Mason contractors are often asked to take on additional jobsite tasks. One common add-on is performing concrete repair. But with the cost of building repairs — especially facades — escalating, mason contractors must approach these projects with greater preparation. Some repair experts suggest that façade repair is 10 times as expensive as that of repair of concrete parking garage deck.

As a result there's been a big push to formalize common repair techniques and material selection. If concrete repair is not something you normally do, you’ll probably be surprised by how much attention it has been given recently.

Spurred by the International Concrete Institute’s Vision 2020, the concrete industry has invested millions of dollars focused on improving the field repair durability. Much of this investment was targeted on infrastructure repair, and practices, materials and approved approaches are rapidly entering the commercial building marketplace.

Now, code officials’ awareness of standardized concrete repair techniques is about to change. Responding to owner’s concerns, ACI has developed the Concrete Repair Code. This document is expected to soon be recognized at part of the International Building Code. When that happens, local jurisdictions will be referencing this document’s mandatory requirements for common concrete repairs.

Knowing that this increased emphasis of standardizing concrete repair procedures will affect contractors. owners, and engineers, supporting ACI committees are updating their reference documents covering concrete repair.

At the 2014 ACI Convention recently, committee members provided some key comments on the newly updated 546R-14: Concrete Repair Guide. Last updated about a decade ago, this document has doubled in size and reorganized to make it an important contractor reference.

ACI 546-14 provides guidance on the selection and application of materials and methods for the repair, protection, and strengthening of concrete structures. The committee has provided an up-to-date overview of materials and methods for a particular concrete repair application. And for those who really want the details, the Guide contains current references that can lead to in-depth information on the selected materials or methods.

There are four key chapters for contractors. Chapter 1 was rewritten to redefine the relationship between contractor, owner, and engineer. This was an important change as the information now provides a consistent approach that will help bid document be consistent with the new Concrete Repair Code.

Industry research on failed concrete repairs has determined one common causes of premature failure is poor surface prep. To address this common mistake, ACI 546-14’s Chapter 3 presents the most current recommended procedures for surface prep. The chapter includes guidance on how to avoid the common mistakes observed for the past 20 years.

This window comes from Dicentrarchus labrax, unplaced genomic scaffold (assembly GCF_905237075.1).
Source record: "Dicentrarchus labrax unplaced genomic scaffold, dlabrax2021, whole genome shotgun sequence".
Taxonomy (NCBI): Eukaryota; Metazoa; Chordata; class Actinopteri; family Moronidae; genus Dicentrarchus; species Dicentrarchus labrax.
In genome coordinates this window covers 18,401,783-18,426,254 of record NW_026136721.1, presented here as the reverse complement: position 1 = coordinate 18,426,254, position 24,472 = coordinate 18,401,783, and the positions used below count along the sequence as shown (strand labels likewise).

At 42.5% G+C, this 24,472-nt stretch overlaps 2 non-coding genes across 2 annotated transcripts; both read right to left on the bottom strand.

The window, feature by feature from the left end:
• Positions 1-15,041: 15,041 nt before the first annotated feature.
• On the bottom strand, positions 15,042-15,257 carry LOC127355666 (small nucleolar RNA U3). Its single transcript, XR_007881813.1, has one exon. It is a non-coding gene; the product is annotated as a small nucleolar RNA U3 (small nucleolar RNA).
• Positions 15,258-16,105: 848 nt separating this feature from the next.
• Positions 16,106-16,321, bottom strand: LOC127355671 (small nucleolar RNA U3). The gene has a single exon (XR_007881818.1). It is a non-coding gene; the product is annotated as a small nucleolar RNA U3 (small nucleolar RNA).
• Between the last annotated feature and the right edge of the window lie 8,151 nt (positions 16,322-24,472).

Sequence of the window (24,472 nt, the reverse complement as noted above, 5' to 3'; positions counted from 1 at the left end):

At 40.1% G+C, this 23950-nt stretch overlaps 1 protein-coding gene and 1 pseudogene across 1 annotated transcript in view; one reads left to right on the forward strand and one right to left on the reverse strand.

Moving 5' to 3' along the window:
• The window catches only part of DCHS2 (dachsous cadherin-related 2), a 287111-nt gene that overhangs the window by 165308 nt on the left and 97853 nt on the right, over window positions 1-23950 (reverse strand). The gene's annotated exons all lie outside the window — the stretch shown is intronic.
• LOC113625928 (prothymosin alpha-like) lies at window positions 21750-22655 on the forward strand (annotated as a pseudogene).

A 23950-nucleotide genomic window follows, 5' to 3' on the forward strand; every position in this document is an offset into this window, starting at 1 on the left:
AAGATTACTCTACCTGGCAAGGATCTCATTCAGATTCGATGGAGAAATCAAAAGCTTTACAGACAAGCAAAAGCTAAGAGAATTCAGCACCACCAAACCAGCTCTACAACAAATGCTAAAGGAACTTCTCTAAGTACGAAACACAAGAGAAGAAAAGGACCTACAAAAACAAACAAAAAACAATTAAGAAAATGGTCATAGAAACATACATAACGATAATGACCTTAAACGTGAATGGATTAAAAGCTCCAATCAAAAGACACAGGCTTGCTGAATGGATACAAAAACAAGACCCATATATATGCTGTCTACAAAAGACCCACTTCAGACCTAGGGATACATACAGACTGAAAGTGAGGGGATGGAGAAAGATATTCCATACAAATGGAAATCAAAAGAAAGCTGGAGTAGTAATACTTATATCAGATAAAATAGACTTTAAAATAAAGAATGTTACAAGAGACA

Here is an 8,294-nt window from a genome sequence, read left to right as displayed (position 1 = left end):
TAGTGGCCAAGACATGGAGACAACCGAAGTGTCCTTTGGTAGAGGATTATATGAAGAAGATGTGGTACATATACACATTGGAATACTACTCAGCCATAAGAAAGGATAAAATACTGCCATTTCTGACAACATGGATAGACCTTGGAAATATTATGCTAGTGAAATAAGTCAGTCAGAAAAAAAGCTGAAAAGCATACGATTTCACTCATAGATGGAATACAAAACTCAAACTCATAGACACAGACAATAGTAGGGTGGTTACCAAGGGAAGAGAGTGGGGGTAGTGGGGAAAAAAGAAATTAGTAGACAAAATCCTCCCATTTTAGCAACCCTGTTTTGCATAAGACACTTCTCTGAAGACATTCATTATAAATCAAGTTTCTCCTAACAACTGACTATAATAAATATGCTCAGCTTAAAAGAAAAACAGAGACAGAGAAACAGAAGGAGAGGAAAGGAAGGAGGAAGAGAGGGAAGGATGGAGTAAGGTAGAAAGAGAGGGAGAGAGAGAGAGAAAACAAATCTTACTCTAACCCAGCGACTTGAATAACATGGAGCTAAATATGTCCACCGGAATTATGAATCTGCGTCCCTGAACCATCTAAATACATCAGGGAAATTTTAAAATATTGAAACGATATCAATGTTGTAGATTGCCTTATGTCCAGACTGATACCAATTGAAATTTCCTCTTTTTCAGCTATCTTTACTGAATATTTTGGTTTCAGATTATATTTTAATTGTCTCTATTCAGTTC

There are at least three important revisions in surface prep procedures. The document emphasizes deeper repair excavations to enable the use of large aggregates, awareness of how repair geometry can affect durability, and preference of sand blasting of rebar and host surfaces to wire brushing.

The new information in chapter 4 — Repair Materials — may be of most interest to mason contractors. With so many innovations, this portion of guide exploded from 10 to 50 pages. The subject matter was expanded to include the basic information contractors need to know when selecting repair material. Information was reviewed so that it is consistent with information found in the ACI 546.3R Material Section Guide.

Materials explained in this section are described in two categories:concrete replacement and overlays and those materials used in crack repair. The Guide describes 9 common repair materials used for crack repair. Descriptions are provided for the use and applications for: epoxy resin, urethane resin, polyurethane chemical grout, polyurethane sealant, silicone sealant, methacrylate, polymer grout, polymer cement grout, and cement grout. The chapter also describes bonding materials, scrub coats, coatings on reinforcement, reinforcement, admixtures, and other new products.

Finally, Chapter 5 updates contractors on the most common types of repair techniques as related to materials selected for the project. The chapter provides information on three common repair techniques, including:

Crack repair techniques — epoxy injection, gravity feed, chemical and cement grouting, sealants, and strip sealing.

Concrete repair replacement techniques, commonly used on deteriorated or damaged concrete element — horizontal repair, form and pour, form and pump, hand applied, dry packed, shotcrete, low pressure spraying, preplaced aggregate, and bonding repair.

Reinforcement repair techniques — rebar replacement, rebar coupling, supplemental, reinforcing coating post tension tendon repair.

To order these document, visit ACI's Bookstore, and for more information check out this 1-hour webinar cosponsored by ACI and ICRI. Lawrence F. Kahn (past Chair of ACI Committee 562, Evaluation, Repair, and Rehabilitation of Concrete Buildings) and Keith Kesner (Chair of ACI Committee 562) present an overview of the development and organization of the new ACI 562 concrete repair code.

(Please note that continuing education credit is not currently available for watching this recording. An ACI Online CEU course based on this webinar is being developed to address this situation.)